Michael Stoddart, former chief scientist at the Australian Antarctic Program, says that, despite the work of a few isolated ambergris researchers such as Clarke, there are large gaps in our scientific knowledge, and he sees little appetite within the scientific community for investigating the phenomenon. “Whale biologists would regard it as a kind of an oddity, something that’s rather nice to talk about now and again, but not really worthy of great study,” he says. Several sperm whale researchers approached for this article declare little knowledge of ambergris. “I have collected sperm whale feces for over a decade and never come across it,” says one. “I don’t know anyone who is an active researcher on ambergris,” says another. “If you read what has been written in books and papers about it, you will know more than I do.”
Chemists, rather than biologists, have had the most success in studying ambergris. In 1820, researchers in France discovered the active compound and named it ambrein, paving the way for development of synthetic ambergris some 130 years later.
In 2017, Professor Steven Rowland of the University of Plymouth in England proposed a method for the verification of ambergris through chemical analysis. Nearly two years later, Rowland’s analysis of 43 ambergris samples from across the globe revealed some were up to 1,000 years old. In a paper declaring his findings, Rowland noted that ambergris “was once a global economic commodity,” but the arrival of synthetic analogs means it “is now largely a rare biological and chemical curiosity.”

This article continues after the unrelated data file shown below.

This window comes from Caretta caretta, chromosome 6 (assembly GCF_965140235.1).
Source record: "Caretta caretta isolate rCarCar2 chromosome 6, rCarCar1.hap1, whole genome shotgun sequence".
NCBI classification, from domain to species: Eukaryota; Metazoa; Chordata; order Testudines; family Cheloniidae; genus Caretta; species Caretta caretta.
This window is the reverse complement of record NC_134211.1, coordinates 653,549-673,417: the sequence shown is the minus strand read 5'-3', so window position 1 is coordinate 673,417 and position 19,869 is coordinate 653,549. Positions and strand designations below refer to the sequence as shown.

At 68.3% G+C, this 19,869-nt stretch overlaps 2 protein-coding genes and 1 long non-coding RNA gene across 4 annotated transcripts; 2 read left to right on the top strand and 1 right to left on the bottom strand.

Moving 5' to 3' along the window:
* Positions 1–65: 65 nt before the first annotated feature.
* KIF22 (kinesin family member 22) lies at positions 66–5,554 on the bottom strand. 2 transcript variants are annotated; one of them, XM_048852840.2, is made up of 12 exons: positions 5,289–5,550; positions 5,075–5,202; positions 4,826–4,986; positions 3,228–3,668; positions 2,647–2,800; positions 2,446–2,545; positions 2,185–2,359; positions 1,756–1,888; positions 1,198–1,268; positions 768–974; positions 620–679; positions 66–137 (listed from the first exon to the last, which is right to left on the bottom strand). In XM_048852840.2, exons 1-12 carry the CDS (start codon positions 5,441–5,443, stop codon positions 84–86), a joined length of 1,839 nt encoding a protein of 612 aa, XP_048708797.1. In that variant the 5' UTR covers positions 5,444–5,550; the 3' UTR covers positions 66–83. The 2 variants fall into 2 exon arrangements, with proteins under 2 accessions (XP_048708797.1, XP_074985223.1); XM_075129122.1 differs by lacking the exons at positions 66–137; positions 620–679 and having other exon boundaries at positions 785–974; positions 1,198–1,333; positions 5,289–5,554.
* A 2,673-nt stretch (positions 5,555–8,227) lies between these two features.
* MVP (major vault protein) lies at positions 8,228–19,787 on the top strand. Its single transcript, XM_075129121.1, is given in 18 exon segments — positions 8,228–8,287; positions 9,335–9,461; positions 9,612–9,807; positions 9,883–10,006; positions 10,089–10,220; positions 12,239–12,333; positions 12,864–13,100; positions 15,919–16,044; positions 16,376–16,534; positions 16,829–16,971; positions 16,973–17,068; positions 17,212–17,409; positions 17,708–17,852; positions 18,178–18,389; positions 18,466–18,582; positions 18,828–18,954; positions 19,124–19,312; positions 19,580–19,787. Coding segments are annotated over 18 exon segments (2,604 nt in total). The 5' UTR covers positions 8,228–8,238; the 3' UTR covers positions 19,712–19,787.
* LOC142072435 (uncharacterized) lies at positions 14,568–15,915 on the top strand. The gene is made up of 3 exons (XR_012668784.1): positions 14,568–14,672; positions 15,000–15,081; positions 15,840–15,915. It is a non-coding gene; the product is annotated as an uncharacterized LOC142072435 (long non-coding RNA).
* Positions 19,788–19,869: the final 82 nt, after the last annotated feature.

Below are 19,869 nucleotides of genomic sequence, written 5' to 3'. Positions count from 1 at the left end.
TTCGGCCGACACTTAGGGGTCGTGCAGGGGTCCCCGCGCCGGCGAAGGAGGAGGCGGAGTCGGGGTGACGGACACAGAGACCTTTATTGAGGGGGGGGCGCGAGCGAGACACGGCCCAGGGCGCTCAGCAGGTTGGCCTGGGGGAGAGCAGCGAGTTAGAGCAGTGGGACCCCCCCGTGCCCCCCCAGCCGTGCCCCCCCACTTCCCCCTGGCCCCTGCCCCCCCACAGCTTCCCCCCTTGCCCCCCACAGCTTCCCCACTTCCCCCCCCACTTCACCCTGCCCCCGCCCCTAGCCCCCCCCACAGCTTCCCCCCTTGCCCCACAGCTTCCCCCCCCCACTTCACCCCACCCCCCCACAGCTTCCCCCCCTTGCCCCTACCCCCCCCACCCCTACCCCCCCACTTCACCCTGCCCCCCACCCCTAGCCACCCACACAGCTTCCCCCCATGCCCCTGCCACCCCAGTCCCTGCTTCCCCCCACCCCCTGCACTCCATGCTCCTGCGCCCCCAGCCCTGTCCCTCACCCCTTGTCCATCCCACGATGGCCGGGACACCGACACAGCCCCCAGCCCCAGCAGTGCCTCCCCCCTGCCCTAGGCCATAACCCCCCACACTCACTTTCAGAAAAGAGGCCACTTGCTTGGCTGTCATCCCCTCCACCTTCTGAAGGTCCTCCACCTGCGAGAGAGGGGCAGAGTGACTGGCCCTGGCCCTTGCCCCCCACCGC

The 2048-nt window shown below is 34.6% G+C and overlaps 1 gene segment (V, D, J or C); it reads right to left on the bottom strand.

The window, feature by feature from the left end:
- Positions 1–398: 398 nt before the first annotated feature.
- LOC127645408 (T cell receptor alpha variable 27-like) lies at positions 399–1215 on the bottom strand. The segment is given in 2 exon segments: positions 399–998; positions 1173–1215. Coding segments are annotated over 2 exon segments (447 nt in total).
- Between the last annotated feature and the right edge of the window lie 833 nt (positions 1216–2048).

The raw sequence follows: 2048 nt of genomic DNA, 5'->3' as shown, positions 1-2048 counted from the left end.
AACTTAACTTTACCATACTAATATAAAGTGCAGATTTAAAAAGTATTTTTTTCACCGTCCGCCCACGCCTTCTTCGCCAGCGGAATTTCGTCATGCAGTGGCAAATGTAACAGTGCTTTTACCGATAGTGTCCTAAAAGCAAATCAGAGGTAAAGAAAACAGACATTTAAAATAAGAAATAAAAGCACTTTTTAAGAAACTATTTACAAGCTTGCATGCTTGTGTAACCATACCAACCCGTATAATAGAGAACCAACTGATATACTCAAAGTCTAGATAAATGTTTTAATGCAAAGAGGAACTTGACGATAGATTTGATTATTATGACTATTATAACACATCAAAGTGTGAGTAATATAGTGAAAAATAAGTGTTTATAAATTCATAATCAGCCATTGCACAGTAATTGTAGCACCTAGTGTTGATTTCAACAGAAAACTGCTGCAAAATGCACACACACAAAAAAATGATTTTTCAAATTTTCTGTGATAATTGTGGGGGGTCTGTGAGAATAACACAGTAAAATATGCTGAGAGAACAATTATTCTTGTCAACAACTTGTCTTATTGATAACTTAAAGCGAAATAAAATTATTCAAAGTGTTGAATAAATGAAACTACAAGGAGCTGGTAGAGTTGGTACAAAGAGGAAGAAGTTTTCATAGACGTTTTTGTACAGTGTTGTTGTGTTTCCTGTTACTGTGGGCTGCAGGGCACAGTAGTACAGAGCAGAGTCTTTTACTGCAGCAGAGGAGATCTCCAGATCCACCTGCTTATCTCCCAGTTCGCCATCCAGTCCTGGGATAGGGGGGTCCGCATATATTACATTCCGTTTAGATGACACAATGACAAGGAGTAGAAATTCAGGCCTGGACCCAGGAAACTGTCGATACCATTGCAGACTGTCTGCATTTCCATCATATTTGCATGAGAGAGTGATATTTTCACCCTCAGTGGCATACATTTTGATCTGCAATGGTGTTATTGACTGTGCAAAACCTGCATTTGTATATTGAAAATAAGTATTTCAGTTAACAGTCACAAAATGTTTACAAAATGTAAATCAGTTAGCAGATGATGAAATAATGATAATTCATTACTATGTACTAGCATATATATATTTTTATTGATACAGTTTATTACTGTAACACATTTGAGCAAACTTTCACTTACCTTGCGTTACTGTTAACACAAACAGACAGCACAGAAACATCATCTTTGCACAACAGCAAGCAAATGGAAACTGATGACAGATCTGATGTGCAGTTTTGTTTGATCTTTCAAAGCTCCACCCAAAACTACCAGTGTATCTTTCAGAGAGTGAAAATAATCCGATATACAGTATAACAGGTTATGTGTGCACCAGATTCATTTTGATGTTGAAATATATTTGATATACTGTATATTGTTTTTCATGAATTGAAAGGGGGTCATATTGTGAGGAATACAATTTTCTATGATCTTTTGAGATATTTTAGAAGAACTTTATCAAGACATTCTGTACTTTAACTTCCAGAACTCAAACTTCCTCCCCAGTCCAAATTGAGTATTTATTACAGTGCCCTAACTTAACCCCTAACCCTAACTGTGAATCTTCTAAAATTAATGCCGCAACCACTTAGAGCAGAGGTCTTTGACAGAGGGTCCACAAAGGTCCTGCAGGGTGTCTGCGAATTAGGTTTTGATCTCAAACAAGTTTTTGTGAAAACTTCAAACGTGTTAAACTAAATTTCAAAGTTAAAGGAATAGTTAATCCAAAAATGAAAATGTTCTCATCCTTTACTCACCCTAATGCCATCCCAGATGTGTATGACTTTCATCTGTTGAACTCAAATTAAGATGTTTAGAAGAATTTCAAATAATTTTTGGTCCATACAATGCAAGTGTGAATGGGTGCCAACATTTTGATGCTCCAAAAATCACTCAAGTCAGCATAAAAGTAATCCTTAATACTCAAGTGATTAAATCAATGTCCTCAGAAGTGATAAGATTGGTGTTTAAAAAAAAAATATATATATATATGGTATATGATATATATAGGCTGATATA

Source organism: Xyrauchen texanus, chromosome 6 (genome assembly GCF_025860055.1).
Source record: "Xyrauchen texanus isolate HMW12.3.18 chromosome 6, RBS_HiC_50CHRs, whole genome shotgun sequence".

Kassim, for whom ambergris remains an attractive business opportunity, tells a different story. “It’s difficult to source, easy to sell,” he says. Opportunities may be rare, but they offer big rewards: “It’s not a normal trade where you make a small margin.”
The Sri Lankan businessman, who has lived in the United Arab Emirates for the past 45 years, typically trades in silver and gold. Ambergris is a sideline, albeit a lucrative and highly enjoyable one. He has visited more than 100 countries over the years, many of them in pursuit of ambergris. Sometimes, he places advertisements in local papers seeking suppliers when he’s traveling. “I’ve not been that successful,” he laughs. On occasion, he has heard reports of a large ambergris find and jumped on a plane to try and negotiate a deal.